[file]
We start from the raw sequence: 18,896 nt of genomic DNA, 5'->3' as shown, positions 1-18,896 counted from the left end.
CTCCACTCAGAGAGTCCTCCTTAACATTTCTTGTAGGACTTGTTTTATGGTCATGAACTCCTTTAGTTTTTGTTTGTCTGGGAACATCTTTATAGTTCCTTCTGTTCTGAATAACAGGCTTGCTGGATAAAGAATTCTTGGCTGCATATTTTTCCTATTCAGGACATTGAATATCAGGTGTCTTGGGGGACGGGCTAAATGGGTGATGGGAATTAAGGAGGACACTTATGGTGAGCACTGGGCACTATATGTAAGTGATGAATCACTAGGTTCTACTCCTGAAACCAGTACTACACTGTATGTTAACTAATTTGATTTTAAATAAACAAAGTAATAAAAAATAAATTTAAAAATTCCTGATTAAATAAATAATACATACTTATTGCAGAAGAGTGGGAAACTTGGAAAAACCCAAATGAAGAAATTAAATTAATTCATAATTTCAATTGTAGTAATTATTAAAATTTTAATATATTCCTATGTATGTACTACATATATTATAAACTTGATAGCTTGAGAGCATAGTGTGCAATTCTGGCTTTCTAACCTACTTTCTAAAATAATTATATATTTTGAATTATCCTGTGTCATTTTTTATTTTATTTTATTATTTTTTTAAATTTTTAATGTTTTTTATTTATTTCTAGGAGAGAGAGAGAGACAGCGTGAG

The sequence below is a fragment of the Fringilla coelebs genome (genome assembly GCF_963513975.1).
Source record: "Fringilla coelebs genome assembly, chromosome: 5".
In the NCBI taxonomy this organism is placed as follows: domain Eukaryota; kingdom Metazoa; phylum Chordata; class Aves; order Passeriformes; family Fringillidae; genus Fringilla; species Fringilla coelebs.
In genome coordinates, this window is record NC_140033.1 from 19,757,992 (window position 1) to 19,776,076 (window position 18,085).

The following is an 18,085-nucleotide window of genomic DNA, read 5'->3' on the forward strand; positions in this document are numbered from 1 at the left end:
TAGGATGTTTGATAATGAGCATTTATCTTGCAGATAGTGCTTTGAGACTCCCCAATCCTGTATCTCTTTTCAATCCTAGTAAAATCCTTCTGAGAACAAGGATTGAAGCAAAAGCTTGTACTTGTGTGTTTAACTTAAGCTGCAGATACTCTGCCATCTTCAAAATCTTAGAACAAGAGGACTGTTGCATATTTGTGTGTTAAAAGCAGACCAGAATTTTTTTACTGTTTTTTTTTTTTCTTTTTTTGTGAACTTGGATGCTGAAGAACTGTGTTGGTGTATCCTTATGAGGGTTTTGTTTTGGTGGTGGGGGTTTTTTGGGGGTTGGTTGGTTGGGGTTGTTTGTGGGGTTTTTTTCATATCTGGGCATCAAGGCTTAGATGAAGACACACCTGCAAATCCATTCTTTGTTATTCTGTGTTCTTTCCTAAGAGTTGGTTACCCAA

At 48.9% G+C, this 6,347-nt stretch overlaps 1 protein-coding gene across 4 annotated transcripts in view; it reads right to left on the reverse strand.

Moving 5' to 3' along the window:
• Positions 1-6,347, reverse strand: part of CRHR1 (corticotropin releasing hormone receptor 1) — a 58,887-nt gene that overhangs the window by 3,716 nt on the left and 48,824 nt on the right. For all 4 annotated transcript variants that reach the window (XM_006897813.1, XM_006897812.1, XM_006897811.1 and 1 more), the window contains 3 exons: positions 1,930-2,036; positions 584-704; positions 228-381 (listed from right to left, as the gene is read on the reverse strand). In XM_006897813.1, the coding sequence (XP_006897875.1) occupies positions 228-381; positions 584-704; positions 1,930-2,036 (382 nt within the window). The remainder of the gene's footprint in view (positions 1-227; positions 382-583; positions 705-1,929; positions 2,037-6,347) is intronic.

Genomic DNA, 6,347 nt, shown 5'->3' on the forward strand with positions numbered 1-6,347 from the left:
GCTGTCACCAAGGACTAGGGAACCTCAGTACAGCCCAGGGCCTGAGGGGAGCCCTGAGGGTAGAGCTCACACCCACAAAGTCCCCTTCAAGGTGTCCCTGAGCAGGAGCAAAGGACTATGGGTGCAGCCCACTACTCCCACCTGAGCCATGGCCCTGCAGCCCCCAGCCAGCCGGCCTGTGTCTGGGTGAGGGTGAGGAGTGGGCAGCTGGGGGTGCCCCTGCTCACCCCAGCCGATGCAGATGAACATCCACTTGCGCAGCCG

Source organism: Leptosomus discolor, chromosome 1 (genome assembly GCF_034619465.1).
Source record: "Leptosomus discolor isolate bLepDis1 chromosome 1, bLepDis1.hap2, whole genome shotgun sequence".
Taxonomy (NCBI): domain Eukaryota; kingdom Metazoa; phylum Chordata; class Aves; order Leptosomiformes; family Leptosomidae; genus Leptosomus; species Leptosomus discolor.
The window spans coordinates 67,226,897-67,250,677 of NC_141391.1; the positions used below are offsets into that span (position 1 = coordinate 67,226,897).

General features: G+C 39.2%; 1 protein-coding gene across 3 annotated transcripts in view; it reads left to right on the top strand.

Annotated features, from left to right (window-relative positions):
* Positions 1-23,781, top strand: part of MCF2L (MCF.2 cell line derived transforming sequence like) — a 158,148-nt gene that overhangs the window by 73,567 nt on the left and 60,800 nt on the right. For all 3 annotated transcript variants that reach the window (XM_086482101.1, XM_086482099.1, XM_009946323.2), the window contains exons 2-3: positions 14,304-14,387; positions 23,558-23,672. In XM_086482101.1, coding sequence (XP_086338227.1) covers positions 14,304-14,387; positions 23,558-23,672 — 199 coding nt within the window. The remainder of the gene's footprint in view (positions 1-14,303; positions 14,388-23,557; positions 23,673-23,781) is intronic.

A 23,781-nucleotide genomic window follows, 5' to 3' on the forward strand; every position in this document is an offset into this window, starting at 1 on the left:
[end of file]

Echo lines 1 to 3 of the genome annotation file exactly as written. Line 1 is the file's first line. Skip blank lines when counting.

We start from the raw sequence: 18,896 nt of genomic DNA, 5'->3' as shown, positions 1-18,896 counted from the left end.
CTCCACTCAGAGAGTCCTCCTTAACATTTCTTGTAGGACTTGTTTTATGGTCATGAACTCCTTTAGTTTTTGTTTGTCTGGGAACATCTTTATAGTTCCTTCTGTTCTGAATAACAGGCTTGCTGGATAAAGAATTCTTGGCTGCATATTTTTCCTATTCAGGACATTGAATATCAGGTGTCTTGGGGGACGGGCTAAATGGGTGATGGGAATTAAGGAGGACACTTATGGTGAGCACTGGGCACTATATGTAAGTGATGAATCACTAGGTTCTACTCCTGAAACCAGTACTACACTGTATGTTAACTAATTTGATTTTAAATAAACAAAGTAATAAAAAATAAATTTAAAAATTCCTGATTAAATAAATAATACATACTTATTGCAGAAGAGTGGGAAACTTGGAAAAACCCAAATGAAGAAATTAAATTAATTCATAATTTCAATTGTAGTAATTATTAAAATTTTAATATATTCCTATGTATGTACTACATATATTATAAACTTGATAGCTTGAGAGCATAGTGTGCAATTCTGGCTTTCTAACCTACTTTCTAAAATAATTATATATTTTGAATTATCCTGTGTCATTTTTTATTTTATTTTATTATTTTTTTAAATTTTTAATGTTTTTTATTTATTTCTAGGAGAGAGAGAGAGACAGCGTGAG

The sequence below is a fragment of the Fringilla coelebs genome (genome assembly GCF_963513975.1).